It is not uncommon for employees to struggle and suffer through sickness or injury and work, even if working is counter-intuitive to their own health and effective productivity at their occupation. Unfortunately, these employees often find themselves as targets of work-force reduction or layoff, because despite their best efforts they are unable to keep up with their employer’s expectations and requirements. Regardless of the legality of this type of employer termination strategy, it leaves the sick employee in a terrifying predicament. It is often at this point that the employee decides to apply for long-term disability benefits under their employer sponsored long-term disability plan. However, depending on the circumstances, they can expect significant challenges and even the possibility of the disability insurer arguing that the employee lacked coverage. In most cases, the employee will be told by the disability insurer that their coverage ended on their last date of work, and that the employee lacked coverage for any subsequent claim of disability. However, the employee could prevail in their claim even if their employment was terminated prior to the submission of their disability claim.
Such was the case for Eduardo Nieves, who had worked as a satellite communications technician prior to his disability. After undergoing spinal surgery Mr. Nieves returned to work, however, continued suffering from spine and shoulder pain. Despite his unwavering work ethic and commitment, Mr. Nieves found himself among other fellow co-workers who were terminated following a decision by the employer to reduce its work force.
Mr. Nieves submitted a request to his employer to be allowed to apply for short-term and long-term disability insurance benefits through the employer sponsored long-term disability plan with Prudential Life Insurance Company of America (Prudential), however, the employer refused to provide Mr. Nieves with the necessary application forms. Notwithstanding, Mr. Nieves contacted Prudential directly and applied for benefits. Not long after applying Prudential informed Mr. Nieves that his claim was being denied on account of lacking coverage on the date following his last day of work. In other words, Prudential deemed him covered only through his last date worked, and since, according to Prudential, he had performed all of the duties of his occupation through his last date worked, his date of disability would be the following day, the first day he did not perform any of the duties of his occupation.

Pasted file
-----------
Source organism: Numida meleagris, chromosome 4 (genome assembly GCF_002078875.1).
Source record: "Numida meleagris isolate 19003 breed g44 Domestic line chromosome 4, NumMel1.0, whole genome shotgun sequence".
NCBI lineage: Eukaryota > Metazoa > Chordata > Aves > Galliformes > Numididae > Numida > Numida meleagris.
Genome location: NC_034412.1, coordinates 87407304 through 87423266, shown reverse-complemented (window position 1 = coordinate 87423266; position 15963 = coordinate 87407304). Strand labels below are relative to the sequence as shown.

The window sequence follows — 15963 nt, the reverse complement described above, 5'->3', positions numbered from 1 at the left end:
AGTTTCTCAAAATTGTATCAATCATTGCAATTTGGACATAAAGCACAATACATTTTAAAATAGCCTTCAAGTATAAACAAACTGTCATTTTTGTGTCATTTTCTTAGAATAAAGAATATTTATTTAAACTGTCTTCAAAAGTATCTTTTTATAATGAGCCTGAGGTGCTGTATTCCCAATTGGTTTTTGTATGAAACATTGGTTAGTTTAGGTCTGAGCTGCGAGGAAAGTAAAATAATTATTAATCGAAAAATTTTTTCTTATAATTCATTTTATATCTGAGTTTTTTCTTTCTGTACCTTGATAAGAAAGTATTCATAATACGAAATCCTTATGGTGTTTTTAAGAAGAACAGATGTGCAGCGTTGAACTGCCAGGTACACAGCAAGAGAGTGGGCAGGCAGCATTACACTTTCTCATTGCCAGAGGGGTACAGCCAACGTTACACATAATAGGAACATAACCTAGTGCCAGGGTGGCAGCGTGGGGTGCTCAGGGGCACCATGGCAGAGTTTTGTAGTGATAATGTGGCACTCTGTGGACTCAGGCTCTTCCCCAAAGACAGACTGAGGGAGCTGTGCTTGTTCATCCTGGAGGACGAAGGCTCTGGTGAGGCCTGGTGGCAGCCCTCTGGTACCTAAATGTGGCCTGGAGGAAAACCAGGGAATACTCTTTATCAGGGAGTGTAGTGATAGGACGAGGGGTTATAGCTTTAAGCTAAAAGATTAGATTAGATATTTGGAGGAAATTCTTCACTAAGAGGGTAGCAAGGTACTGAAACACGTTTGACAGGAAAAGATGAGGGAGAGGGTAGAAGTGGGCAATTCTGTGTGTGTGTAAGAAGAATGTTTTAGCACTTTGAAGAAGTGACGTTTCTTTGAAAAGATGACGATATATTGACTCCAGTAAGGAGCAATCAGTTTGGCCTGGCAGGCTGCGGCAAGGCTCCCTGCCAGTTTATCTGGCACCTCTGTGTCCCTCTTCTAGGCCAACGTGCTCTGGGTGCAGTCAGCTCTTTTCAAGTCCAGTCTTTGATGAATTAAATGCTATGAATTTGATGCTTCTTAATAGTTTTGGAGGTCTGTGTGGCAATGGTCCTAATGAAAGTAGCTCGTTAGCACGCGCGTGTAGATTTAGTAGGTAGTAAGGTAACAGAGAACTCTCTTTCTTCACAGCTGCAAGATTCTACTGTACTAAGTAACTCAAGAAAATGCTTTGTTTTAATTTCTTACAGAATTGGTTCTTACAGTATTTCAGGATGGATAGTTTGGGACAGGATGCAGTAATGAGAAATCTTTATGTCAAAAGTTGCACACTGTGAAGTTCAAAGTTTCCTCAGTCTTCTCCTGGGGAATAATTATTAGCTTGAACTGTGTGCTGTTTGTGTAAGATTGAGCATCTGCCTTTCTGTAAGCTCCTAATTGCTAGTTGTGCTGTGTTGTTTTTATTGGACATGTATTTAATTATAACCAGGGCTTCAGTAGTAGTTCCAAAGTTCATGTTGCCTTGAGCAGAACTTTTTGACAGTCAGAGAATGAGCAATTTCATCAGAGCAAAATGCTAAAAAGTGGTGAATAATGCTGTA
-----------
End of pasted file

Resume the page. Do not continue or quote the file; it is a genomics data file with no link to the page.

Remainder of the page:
Mr. Nieves appealed Prudential’s denial, however, his appeals were denied and he was forced to sue Prudential in U.S. District Court in Arizona.
In an interesting decision, the court found that Prudential had arbitrarily selected the date following Mr. Nieves last day worked, March 11, 2015, as his date of disability, since no where in the record had Mr. Nieves claimed March 11th to be his date of disability. Prudential attempted to argue that it was impossible for Mr. Nieves to be disabled from his last date worked since he had effectively working performing his occupational duties through that day and therefore would not meet the definition of disability.
The Court, citing to the 7th Circuit Court in Hawkins v. First Union Corporation Long-Term Disability Plan, 326 F.3d 914, 918 (7th Cir. 2003), reasoned that there is no “logical incompatibility between working full time and being disabled from working full time” as “a desperate person might force himself to work despite an illness that everyone agreed was totally disabling.”
In the case of Mr. Nieves, because he had attempted to submit his disability claim prior to his employment being termination and he had the necessary doctor support, he was successful in establishing that he was a covered employee under the disability plan. This is distinguishable from a case where someone attempts to establish a disability claim with a date of disability following the termination of employment. In such a case the claimant would likely not succeed in establishing their claim for disability.